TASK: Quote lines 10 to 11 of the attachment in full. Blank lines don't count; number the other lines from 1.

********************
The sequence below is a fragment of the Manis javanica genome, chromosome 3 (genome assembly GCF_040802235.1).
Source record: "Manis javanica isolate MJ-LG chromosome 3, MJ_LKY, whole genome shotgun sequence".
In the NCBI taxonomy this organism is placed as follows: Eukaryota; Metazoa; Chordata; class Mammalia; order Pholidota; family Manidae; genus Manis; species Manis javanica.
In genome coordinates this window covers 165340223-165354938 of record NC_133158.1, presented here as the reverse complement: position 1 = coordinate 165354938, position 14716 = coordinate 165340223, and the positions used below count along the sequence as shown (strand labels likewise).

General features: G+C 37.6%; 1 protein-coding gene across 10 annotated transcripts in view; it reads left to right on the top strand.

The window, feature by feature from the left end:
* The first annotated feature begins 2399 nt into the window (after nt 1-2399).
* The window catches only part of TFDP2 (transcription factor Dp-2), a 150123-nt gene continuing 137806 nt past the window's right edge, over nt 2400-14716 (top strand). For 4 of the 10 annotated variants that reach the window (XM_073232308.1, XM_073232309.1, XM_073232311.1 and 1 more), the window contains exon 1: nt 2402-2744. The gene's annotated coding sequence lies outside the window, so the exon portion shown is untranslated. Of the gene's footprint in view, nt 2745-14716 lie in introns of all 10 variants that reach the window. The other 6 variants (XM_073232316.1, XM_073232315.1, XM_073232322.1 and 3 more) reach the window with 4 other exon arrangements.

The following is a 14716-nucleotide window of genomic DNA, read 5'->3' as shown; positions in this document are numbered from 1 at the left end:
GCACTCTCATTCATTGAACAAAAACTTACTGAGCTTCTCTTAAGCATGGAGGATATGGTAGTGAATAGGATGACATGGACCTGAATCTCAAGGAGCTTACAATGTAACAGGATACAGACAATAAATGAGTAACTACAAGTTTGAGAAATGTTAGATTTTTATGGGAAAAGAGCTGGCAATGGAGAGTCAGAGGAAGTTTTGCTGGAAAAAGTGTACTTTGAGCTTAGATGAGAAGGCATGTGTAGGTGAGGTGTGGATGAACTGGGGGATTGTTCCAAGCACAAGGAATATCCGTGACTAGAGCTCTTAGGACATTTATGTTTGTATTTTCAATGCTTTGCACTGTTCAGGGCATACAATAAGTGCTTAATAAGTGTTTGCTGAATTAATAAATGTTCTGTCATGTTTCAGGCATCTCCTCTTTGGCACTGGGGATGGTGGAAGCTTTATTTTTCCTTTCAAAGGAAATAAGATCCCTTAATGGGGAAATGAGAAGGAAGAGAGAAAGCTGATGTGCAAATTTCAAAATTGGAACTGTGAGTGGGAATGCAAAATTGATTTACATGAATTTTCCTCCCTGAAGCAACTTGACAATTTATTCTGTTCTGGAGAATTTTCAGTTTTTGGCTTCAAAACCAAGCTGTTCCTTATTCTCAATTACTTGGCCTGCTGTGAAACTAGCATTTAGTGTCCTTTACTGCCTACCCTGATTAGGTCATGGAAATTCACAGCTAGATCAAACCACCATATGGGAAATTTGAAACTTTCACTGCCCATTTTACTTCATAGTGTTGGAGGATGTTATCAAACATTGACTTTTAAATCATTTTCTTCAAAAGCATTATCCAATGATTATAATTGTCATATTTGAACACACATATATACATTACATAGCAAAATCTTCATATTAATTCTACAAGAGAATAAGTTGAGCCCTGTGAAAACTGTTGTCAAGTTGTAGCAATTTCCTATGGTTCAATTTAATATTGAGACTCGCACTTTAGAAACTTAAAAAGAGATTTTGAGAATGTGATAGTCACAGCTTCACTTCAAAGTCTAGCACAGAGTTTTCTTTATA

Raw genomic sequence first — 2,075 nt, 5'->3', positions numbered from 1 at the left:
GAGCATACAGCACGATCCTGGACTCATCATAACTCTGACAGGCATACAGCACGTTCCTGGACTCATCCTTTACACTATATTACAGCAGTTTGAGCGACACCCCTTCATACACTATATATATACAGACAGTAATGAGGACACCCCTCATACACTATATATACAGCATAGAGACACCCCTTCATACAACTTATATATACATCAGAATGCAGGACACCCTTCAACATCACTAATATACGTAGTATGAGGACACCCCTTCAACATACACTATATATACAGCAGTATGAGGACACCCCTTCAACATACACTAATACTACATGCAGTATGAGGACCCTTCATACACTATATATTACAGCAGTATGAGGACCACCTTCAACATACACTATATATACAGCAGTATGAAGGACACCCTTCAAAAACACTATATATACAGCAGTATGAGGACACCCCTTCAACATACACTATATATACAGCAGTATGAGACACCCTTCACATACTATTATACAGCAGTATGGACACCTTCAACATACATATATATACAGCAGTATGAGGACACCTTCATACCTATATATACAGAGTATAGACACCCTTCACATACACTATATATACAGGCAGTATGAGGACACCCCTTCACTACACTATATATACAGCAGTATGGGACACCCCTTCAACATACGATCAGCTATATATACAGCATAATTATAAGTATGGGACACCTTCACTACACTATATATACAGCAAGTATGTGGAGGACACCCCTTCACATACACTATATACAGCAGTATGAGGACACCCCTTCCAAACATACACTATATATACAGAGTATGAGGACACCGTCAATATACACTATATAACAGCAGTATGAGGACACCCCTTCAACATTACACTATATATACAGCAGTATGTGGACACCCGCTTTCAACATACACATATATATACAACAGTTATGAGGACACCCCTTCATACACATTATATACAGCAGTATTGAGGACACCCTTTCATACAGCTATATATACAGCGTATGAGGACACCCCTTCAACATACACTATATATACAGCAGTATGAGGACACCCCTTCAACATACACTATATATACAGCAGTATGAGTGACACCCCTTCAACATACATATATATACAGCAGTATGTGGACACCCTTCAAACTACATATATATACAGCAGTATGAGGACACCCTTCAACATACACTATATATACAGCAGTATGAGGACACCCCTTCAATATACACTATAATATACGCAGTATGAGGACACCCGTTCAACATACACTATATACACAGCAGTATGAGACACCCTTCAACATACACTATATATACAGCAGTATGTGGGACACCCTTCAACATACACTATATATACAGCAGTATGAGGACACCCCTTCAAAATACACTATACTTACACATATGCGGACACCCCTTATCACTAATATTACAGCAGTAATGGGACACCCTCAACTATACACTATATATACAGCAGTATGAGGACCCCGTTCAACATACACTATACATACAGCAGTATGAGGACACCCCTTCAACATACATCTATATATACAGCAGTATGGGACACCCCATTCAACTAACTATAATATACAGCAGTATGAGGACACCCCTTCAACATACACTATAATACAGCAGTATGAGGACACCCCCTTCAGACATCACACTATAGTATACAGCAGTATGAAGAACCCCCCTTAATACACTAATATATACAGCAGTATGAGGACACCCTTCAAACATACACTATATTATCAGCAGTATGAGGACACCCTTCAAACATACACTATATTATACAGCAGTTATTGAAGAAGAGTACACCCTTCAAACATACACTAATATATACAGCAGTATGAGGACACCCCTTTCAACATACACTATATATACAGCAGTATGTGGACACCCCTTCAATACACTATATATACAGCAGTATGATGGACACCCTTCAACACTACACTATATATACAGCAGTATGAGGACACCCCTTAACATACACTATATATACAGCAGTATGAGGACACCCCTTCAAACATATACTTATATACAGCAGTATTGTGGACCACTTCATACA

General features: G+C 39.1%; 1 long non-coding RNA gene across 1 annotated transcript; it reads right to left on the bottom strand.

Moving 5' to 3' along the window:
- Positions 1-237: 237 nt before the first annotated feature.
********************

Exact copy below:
GCACTCTCATTCATTGAACAAAAACTTACTGAGCTTCTCTTAAGCATGGAGGATATGGTAGTGAATAGGATGACATGGACCTGAATCTCAAGGAGCTTACAATGTAACAGGATACAGACAATAAATGAGTAACTACAAGTTTGAGAAATGTTAGATTTTTATGGGAAAAGAGCTGGCAATGGAGAGTCAGAGGAAGTTTTGCTGGAAAAAGTGTACTTTGAGCTTAGATGAGAAGGCATGTGTAGGTGAGGTGTGGATGAACTGGGGGATTGTTCCAAGCACAAGGAATATCCGTGACTAGAGCTCTTAGGACATTTATGTTTGTATTTTCAATGCTTTGCACTGTTCAGGGCATACAATAAGTGCTTAATAAGTGTTTGCTGAATTAATAAATGTTCTGTCATGTTTCAGGCATCTCCTCTTTGGCACTGGGGATGGTGGAAGCTTTATTTTTCCTTTCAAAGGAAATAAGATCCCTTAATGGGGAAATGAGAAGGAAGAGAGAAAGCTGATGTGCAAATTTCAAAATTGGAACTGTGAGTGGGAATGCAAAATTGATTTACATGAATTTTCCTCCCTGAAGCAACTTGACAATTTATTCTGTTCTGGAGAATTTTCAGTTTTTGGCTTCAAAACCAAGCTGTTCCTTATTCTCAATTACTTGGCCTGCTGTGAAACTAGCATTTAGTGTCCTTTACTGCCTACCCTGATTAGGTCATGGAAATTCACAGCTAGATCAAACCACCATATGGGAAATTTGAAACTTTCACTGCCCATTTTACTTCATAGTGTTGGAGGATGTTATCAAACATTGACTTTTAAATCATTTTCTTCAAAAGCATTATCCAATGATTATAATTGTCATATTTGAACACACATATATACATTACATAGCAAAATCTTCATATTAATTCTACAAGAGAATAAGTTGAGCCCTGTGAAAACTGTTGTCAAGTTGTAGCAATTTCCTATGGTTCAATTTAATATTGAGACTCGCACTTTAGAAACTTAAAAAGAGATTTTGAGAATGTGATAGTCACAGCTTCACTTCAAAGTCTAGCACAGAGTTTTCTTTATA

Raw genomic sequence first — 2,075 nt, 5'->3', positions numbered from 1 at the left: